You are accessing a medical content website
Are you a health professional?

Revista Española de Cardiología (English Edition) Revista Española de Cardiología (English Edition)
Rev Esp Cardiol. 2017;70:42-9 - Vol. 70 Num.01 DOI: 10.1016/j.rec.2016.05.009

Usefulness of a Cardiovascular Polypill in the Treatment of Secondary Prevention Patients in Spain: A Cost-effectiveness Study

Vivencio Barrios a,, Lisette Kaskens b, José María Castellano c,d,e, Juan Cosin-Sales f, José Emilio Ruiz b, Ilonka Zsolt b, Valentín Fuster c,d, Alfredo Gracia b

a Departamento de Cardiología Adultos, Hospital Universitario Ramón y Cajal, Madrid, Spain
b Departamento Científico, Ferrer, Barcelona, Spain
c Fundación Centro Nacional de Investigaciones Cardiovasculares Carlos III, Madrid, Spain
d Icahn School of Medicine Mount Sinai, New York, United States
e Servicio de Cardiología, HM Hospitales, Hospital Universitario HM Montepríncipe, Boadilla del Monte, Madrid, Spain
f Servicio de Cardiología, Hospital Arnau de Vilanova, Valencia, Spain


Secondary cardiovascular prevention. Polypill. Adherence. Cost-effectiveness.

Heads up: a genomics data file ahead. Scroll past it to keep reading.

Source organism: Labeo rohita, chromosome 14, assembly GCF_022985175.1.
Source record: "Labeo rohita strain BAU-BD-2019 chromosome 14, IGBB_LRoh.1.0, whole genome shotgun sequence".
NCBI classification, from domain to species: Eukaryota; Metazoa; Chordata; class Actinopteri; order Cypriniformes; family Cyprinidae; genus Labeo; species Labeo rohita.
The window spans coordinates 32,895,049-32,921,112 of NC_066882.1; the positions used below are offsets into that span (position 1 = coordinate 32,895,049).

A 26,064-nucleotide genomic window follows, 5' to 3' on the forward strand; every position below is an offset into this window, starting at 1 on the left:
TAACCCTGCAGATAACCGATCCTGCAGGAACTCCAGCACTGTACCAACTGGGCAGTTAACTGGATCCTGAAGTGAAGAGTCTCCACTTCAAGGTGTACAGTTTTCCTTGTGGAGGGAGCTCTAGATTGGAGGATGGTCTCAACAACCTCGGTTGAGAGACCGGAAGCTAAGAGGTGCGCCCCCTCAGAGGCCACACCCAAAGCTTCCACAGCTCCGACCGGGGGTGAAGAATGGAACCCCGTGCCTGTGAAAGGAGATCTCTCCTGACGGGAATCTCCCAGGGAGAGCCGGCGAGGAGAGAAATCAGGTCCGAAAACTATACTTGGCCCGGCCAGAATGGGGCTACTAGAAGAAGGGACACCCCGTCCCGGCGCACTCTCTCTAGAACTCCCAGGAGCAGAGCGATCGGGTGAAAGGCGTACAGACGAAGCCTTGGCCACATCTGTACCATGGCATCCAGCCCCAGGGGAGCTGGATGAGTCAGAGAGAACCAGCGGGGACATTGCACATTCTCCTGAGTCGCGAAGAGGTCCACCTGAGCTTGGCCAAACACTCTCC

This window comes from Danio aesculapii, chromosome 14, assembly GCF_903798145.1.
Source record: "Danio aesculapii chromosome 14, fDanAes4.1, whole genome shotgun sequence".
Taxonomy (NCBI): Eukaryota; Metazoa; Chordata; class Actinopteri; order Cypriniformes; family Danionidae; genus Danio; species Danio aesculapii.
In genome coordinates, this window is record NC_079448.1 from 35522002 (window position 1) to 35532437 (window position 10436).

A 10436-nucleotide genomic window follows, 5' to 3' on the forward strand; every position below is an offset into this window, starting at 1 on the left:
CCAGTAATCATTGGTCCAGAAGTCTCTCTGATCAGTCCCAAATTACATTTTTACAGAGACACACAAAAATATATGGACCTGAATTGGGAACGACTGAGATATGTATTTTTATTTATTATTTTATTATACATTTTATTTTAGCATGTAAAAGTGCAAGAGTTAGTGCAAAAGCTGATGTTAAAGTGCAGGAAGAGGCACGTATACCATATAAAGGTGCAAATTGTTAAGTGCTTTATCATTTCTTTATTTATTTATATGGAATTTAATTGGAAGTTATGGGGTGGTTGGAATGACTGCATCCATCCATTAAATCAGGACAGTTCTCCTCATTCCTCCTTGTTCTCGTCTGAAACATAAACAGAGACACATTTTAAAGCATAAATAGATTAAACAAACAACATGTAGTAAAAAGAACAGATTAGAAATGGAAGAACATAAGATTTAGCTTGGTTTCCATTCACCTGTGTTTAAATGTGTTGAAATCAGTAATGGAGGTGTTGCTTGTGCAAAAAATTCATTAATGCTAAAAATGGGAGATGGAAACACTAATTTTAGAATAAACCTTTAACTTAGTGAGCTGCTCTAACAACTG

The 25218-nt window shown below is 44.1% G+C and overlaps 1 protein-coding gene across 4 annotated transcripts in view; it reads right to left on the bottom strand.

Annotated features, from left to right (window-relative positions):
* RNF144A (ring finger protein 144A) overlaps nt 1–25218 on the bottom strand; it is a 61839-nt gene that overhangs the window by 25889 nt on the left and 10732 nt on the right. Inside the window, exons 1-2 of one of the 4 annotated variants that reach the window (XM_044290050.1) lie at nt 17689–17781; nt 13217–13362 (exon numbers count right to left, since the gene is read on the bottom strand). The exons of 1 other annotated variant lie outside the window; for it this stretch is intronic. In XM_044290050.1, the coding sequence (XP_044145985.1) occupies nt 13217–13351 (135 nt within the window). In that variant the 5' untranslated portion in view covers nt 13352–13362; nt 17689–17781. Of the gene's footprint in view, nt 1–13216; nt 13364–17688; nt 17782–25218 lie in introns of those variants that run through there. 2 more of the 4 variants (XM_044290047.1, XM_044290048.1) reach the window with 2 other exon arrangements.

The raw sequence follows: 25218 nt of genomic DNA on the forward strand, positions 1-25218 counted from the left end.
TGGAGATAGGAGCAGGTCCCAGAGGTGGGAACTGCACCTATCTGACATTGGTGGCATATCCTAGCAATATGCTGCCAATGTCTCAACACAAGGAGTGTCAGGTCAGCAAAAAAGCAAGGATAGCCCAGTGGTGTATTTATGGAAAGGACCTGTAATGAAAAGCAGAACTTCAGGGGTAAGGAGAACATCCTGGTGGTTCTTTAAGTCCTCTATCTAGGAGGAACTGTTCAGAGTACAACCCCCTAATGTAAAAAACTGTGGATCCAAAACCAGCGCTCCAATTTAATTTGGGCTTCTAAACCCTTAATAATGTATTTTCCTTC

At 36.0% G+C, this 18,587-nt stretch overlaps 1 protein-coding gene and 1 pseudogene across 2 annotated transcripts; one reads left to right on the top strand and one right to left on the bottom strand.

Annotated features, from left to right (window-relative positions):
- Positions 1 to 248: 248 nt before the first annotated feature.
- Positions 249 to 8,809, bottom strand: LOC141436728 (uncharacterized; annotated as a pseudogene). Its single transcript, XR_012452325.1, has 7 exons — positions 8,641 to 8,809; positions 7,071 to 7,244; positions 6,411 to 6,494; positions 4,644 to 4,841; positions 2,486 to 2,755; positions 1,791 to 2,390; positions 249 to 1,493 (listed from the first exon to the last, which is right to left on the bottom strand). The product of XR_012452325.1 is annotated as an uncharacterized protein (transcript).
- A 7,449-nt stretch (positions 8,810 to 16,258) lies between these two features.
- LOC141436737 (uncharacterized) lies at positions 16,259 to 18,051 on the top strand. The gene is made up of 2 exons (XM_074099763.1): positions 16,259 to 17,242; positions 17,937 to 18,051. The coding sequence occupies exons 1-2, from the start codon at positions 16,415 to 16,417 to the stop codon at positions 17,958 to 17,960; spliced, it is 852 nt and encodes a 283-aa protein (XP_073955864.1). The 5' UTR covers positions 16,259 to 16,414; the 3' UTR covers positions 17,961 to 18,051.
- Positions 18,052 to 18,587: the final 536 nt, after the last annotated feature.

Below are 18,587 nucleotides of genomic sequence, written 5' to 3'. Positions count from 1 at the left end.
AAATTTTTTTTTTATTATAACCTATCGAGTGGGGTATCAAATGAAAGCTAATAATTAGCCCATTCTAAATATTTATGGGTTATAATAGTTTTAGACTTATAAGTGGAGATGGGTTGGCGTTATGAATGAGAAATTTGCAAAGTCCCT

Introduction and objectives

To estimate the health benefits and cost-effectiveness of a polypill intervention (aspirin 100 mg, atorvastatin 20 mg, ramipril 10 mg) compared with multiple monotherapy for secondary prevention of cardiovascular events in adults with a history of myocardial infarction from the perspective of the Spanish National Health System.


An adapted version of a recently published Markov model developed and validated in Microsoft Excel was used to compare the cost-effectiveness of the polypill with that of its combined monocomponents over a 10-year time horizon. The population included in the model had a mean age of 64.7 years; most were male and had a history of myocardial infarction. The input parameters were obtained from a systematic literature review examining efficacy, adherence, utilities, and costs. The results of the model are expressed in events avoided, incremental costs, incremental life years, incremental quality-adjusted life years, and the incremental cost-effectiveness ratio.


Over a 10-year period, use of the cardiovascular polypill instead of its monocomponents simultaneously would avoid 46 nonfatal and 11 fatal cardiovascular events per 1000 patients treated. The polypill would also be a more effective and cheaper strategy. Probabilistic analysis of the base case found a 90.9% probability that the polypill would be a cost-effective strategy compared with multiple monotherapy at a willingness-to-pay of 30 000 euros per quality-adjusted life year.


The polypill would be a cost-effective strategy for the Spanish National Health System with potential clinical benefits.

1885-5857/© 2017 Sociedad Española de Cardiología. Published by Elsevier España, S.L.U. All rights reserved